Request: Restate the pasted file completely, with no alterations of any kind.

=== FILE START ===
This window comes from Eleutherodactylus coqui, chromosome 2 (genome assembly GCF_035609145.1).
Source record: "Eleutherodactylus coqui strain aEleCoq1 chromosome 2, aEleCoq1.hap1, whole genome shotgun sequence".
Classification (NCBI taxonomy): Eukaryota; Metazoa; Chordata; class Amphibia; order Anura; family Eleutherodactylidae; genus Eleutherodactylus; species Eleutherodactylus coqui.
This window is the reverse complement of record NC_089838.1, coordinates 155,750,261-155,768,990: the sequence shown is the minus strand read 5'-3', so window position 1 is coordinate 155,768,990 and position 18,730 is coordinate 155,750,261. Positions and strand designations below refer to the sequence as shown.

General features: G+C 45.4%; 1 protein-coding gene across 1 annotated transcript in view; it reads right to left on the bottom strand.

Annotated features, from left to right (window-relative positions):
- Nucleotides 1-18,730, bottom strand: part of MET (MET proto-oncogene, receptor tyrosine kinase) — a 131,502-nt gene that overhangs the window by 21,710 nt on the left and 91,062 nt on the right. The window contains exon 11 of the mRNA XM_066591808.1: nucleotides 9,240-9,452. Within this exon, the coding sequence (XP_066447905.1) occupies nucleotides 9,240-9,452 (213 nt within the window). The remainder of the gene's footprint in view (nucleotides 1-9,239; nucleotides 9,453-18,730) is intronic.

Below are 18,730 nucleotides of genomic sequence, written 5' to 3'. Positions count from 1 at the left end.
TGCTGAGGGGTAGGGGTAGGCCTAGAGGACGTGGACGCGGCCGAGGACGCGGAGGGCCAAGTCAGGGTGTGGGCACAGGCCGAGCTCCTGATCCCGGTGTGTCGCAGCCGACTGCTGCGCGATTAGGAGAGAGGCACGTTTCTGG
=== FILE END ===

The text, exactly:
This window comes from Eleutherodactylus coqui, chromosome 2 (genome assembly GCF_035609145.1).
Source record: "Eleutherodactylus coqui strain aEleCoq1 chromosome 2, aEleCoq1.hap1, whole genome shotgun sequence".
Classification (NCBI taxonomy): Eukaryota; Metazoa; Chordata; class Amphibia; order Anura; family Eleutherodactylidae; genus Eleutherodactylus; species Eleutherodactylus coqui.
This window is the reverse complement of record NC_089838.1, coordinates 155,750,261-155,768,990: the sequence shown is the minus strand read 5'-3', so window position 1 is coordinate 155,768,990 and position 18,730 is coordinate 155,750,261. Positions and strand designations below refer to the sequence as shown.

General features: G+C 45.4%; 1 protein-coding gene across 1 annotated transcript in view; it reads right to left on the bottom strand.

Annotated features, from left to right (window-relative positions):
- Nucleotides 1-18,730, bottom strand: part of MET (MET proto-oncogene, receptor tyrosine kinase) — a 131,502-nt gene that overhangs the window by 21,710 nt on the left and 91,062 nt on the right. The window contains exon 11 of the mRNA XM_066591808.1: nucleotides 9,240-9,452. Within this exon, the coding sequence (XP_066447905.1) occupies nucleotides 9,240-9,452 (213 nt within the window). The remainder of the gene's footprint in view (nucleotides 1-9,239; nucleotides 9,453-18,730) is intronic.

Below are 18,730 nucleotides of genomic sequence, written 5' to 3'. Positions count from 1 at the left end.
TGCTGAGGGGTAGGGGTAGGCCTAGAGGACGTGGACGCGGCCGAGGACGCGGAGGGCCAAGTCAGGGTGTGGGCACAGGCCGAGCTCCTGATCCCGGTGTGTCGCAGCCGACTGCTGCGCGATTAGGAGAGAGGCACGTTTCTGG